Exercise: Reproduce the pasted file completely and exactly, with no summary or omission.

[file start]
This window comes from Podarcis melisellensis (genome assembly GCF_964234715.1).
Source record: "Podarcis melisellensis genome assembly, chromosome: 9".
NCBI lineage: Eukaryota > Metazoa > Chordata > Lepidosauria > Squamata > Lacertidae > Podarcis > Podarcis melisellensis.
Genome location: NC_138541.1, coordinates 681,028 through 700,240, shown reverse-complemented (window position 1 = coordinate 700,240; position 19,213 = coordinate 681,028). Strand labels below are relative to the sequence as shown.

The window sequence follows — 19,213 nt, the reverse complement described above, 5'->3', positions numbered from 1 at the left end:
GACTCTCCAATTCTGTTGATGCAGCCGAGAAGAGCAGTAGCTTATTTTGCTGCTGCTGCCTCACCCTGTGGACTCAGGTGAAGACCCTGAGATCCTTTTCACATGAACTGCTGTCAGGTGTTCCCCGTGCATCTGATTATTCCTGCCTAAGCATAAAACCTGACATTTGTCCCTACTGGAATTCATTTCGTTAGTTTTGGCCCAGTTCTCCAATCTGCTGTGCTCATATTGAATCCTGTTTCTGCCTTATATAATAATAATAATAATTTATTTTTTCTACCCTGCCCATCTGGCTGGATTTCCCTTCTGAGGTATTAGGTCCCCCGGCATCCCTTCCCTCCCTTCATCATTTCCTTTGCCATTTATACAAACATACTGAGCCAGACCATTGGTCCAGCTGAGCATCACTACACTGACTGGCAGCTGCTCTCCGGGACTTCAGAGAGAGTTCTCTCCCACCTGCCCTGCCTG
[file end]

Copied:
This window comes from Podarcis melisellensis (genome assembly GCF_964234715.1).
Source record: "Podarcis melisellensis genome assembly, chromosome: 9".
NCBI lineage: Eukaryota > Metazoa > Chordata > Lepidosauria > Squamata > Lacertidae > Podarcis > Podarcis melisellensis.
Genome location: NC_138541.1, coordinates 681,028 through 700,240, shown reverse-complemented (window position 1 = coordinate 700,240; position 19,213 = coordinate 681,028). Strand labels below are relative to the sequence as shown.

The window sequence follows — 19,213 nt, the reverse complement described above, 5'->3', positions numbered from 1 at the left end:
GACTCTCCAATTCTGTTGATGCAGCCGAGAAGAGCAGTAGCTTATTTTGCTGCTGCTGCCTCACCCTGTGGACTCAGGTGAAGACCCTGAGATCCTTTTCACATGAACTGCTGTCAGGTGTTCCCCGTGCATCTGATTATTCCTGCCTAAGCATAAAACCTGACATTTGTCCCTACTGGAATTCATTTCGTTAGTTTTGGCCCAGTTCTCCAATCTGCTGTGCTCATATTGAATCCTGTTTCTGCCTTATATAATAATAATAATAATTTATTTTTTCTACCCTGCCCATCTGGCTGGATTTCCCTTCTGAGGTATTAGGTCCCCCGGCATCCCTTCCCTCCCTTCATCATTTCCTTTGCCATTTATACAAACATACTGAGCCAGACCATTGGTCCAGCTGAGCATCACTACACTGACTGGCAGCTGCTCTCCGGGACTTCAGAGAGAGTTCTCTCCCACCTGCCCTGCCTG